Review Article | Published:

Use of medication for cardiovascular disease during pregnancy

Nature Reviews Cardiology volume 12, pages 718729 (2015) | Download Citation

Abstract

One-third of women with heart disease use medication for the treatment of cardiovascular disease (CVD) during pregnancy. Increased plasma volume, renal clearance, and liver enzyme activity in pregnant women change the pharmacokinetics of these drugs, often resulting in the need for an increased dose. Fetal well-being is a major concern among pregnant women. Fortunately, many drugs used to treat CVD can be used safely during pregnancy, with the exception of high-dose warfarin in the first trimester, angiotensin-converting-enzyme inhibitors, angiotensin-receptor blockers, amiodarone, and spironolactone. A timely and thorough discussion between the cardiologist and the pregnant patient about the potential benefits and adverse effects of medication for CVD is important. Noncompliance with necessary treatment for cardiovascular disorders endangers not only the mother, but also the fetus. This Review is an overview of the pharmacokinetic changes in medications for CVD during pregnancy and the safety of these drugs for the fetus. The implications for maternal treatment are discussed. The Review also includes a short section on the cardiovascular effects of medication used for obstetric indications.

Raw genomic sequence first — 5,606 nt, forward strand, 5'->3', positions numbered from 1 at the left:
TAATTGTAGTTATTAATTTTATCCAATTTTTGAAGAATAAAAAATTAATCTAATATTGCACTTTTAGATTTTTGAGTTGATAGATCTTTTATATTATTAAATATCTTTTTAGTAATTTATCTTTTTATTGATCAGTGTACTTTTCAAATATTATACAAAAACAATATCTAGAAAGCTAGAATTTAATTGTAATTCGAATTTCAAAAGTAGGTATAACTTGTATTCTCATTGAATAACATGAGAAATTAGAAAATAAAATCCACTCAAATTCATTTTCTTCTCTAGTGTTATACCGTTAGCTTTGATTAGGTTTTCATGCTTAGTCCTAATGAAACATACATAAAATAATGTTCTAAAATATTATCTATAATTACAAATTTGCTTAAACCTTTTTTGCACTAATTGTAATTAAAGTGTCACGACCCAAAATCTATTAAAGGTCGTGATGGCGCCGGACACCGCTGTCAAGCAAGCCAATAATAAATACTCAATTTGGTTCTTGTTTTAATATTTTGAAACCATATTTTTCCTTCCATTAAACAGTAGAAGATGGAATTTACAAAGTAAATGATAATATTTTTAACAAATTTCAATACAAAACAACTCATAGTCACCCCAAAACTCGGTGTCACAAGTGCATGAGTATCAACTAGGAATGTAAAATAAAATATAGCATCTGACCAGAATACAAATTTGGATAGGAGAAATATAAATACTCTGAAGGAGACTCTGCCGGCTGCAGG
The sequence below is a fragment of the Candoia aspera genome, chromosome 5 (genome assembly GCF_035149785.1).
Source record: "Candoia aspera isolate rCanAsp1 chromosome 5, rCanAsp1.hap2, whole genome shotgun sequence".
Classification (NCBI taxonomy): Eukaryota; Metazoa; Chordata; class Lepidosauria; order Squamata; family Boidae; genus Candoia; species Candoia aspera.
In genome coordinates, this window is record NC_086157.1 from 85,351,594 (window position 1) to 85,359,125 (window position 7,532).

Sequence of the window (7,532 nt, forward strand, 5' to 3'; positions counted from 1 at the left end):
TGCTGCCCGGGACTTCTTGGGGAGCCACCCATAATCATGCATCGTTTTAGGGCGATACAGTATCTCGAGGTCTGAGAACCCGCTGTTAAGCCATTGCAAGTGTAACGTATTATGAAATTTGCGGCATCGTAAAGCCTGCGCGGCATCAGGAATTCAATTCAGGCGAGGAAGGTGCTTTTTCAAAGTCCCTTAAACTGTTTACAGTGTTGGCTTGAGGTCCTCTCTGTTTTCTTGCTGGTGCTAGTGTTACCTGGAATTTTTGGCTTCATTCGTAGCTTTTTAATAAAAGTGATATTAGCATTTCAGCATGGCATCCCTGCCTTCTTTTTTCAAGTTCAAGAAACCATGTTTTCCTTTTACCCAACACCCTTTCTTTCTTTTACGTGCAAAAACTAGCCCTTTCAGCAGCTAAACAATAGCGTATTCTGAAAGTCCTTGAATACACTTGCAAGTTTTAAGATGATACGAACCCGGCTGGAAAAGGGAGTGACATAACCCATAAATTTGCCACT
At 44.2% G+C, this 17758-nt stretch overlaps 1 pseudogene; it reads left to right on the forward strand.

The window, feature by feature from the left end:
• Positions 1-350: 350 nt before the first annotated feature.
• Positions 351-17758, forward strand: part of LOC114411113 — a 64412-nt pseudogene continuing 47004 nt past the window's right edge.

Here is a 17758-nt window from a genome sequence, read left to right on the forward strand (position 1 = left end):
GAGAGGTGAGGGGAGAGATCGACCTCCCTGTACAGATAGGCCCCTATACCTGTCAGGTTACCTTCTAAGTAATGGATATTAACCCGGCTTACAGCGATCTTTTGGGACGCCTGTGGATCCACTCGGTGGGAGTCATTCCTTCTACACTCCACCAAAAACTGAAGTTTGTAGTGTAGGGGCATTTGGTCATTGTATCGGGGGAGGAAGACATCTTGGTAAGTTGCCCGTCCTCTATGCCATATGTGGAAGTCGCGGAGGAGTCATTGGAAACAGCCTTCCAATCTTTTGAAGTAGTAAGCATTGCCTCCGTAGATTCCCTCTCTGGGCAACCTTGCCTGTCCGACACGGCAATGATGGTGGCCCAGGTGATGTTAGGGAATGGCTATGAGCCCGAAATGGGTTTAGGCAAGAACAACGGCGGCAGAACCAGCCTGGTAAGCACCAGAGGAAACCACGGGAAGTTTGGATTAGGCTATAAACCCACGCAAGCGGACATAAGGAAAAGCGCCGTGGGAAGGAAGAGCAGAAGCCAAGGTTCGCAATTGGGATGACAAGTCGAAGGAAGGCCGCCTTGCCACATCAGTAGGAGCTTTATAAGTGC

Key points

  • The physiological changes of pregnancy result in changes to the pharmacokinetics of many drugs used for the treatment of cardiovascular disease, often necessitating an increase in dosage

  • Avoiding necessary medication for fear of teratogenicity threatens both mother and fetus, and is often a worse option than accepting the small increase in fetal risk related to the medication

  • Most drugs for cardiovascular disease can be used safely during pregnancy; exceptions include high-dose warfarin during the first trimester, angiotensin-converting-enzyme inhibitors, angiotensin-receptor blockers, amiodarone, and spironolactone

  • Anticoagulation in pregnant women with mechanical heart valves is complex, and these women need expert care in specialized centres throughout their pregnancies

  • Cardiologists should be able to advise obstetricians about the safe use of tocolytic and uterotonic drugs in patients with cardiovascular disease

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  1. Department of Cardiology, University Medical Centre Groningen, Hanzeplein 1, 9700 RB Groningen, Netherlands.

    • Petronella G. Pieper

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https://doi.org/10.1038/nrcardio.2015.172